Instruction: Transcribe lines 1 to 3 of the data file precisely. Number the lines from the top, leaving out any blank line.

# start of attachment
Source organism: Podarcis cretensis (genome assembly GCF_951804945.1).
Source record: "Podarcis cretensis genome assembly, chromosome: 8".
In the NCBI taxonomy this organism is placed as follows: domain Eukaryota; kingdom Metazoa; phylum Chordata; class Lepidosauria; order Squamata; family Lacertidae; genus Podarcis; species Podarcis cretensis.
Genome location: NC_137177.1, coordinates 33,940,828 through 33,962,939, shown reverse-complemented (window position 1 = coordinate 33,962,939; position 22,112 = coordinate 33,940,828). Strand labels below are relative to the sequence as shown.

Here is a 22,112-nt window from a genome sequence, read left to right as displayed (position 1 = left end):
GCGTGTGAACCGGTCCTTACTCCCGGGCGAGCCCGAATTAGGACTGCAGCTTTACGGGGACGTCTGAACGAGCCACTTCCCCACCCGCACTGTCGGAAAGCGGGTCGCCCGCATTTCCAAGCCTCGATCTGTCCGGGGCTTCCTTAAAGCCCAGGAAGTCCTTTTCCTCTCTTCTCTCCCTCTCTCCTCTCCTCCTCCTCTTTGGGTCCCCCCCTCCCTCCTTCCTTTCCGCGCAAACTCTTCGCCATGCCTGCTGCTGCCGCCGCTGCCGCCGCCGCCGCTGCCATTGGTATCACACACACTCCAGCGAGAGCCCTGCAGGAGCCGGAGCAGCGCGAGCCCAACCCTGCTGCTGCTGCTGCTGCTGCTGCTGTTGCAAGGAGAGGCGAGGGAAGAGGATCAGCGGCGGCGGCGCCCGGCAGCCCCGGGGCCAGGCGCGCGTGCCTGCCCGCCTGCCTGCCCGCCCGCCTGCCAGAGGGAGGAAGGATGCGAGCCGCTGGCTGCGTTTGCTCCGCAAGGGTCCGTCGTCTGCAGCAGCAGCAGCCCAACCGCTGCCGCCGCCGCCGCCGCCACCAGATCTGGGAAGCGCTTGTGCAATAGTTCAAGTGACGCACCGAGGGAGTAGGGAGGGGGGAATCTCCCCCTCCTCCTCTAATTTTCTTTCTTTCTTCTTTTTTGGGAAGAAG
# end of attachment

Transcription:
Source organism: Podarcis cretensis (genome assembly GCF_951804945.1).
Source record: "Podarcis cretensis genome assembly, chromosome: 8".
In the NCBI taxonomy this organism is placed as follows: domain Eukaryota; kingdom Metazoa; phylum Chordata; class Lepidosauria; order Squamata; family Lacertidae; genus Podarcis; species Podarcis cretensis.